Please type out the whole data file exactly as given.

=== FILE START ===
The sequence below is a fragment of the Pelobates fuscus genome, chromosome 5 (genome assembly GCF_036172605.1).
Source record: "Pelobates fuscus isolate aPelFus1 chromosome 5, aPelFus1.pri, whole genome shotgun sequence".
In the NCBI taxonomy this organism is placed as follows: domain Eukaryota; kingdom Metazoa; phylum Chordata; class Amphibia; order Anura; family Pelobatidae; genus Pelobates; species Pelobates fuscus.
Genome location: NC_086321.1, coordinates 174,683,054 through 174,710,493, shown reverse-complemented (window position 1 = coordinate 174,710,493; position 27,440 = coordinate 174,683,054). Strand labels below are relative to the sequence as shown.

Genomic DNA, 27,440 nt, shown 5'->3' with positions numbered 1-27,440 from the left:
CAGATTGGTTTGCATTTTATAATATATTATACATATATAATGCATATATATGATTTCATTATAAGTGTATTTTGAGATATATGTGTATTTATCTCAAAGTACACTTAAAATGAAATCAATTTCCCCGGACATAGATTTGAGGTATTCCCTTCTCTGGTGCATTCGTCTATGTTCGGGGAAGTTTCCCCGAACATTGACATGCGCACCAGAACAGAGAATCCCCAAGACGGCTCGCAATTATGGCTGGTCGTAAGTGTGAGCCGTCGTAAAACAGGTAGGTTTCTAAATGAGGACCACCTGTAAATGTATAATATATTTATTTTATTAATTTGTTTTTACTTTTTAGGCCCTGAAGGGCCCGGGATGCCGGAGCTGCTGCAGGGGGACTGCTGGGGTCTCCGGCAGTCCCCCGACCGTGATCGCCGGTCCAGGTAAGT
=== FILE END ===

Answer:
The sequence below is a fragment of the Pelobates fuscus genome, chromosome 5 (genome assembly GCF_036172605.1).
Source record: "Pelobates fuscus isolate aPelFus1 chromosome 5, aPelFus1.pri, whole genome shotgun sequence".
In the NCBI taxonomy this organism is placed as follows: domain Eukaryota; kingdom Metazoa; phylum Chordata; class Amphibia; order Anura; family Pelobatidae; genus Pelobates; species Pelobates fuscus.
Genome location: NC_086321.1, coordinates 174,683,054 through 174,710,493, shown reverse-complemented (window position 1 = coordinate 174,710,493; position 27,440 = coordinate 174,683,054). Strand labels below are relative to the sequence as shown.

Genomic DNA, 27,440 nt, shown 5'->3' with positions numbered 1-27,440 from the left:
CAGATTGGTTTGCATTTTATAATATATTATACATATATAATGCATATATATGATTTCATTATAAGTGTATTTTGAGATATATGTGTATTTATCTCAAAGTACACTTAAAATGAAATCAATTTCCCCGGACATAGATTTGAGGTATTCCCTTCTCTGGTGCATTCGTCTATGTTCGGGGAAGTTTCCCCGAACATTGACATGCGCACCAGAACAGAGAATCCCCAAGACGGCTCGCAATTATGGCTGGTCGTAAGTGTGAGCCGTCGTAAAACAGGTAGGTTTCTAAATGAGGACCACCTGTAAATGTATAATATATTTATTTTATTAATTTGTTTTTACTTTTTAGGCCCTGAAGGGCCCGGGATGCCGGAGCTGCTGCAGGGGGACTGCTGGGGTCTCCGGCAGTCCCCCGACCGTGATCGCCGGTCCAGGTAAGT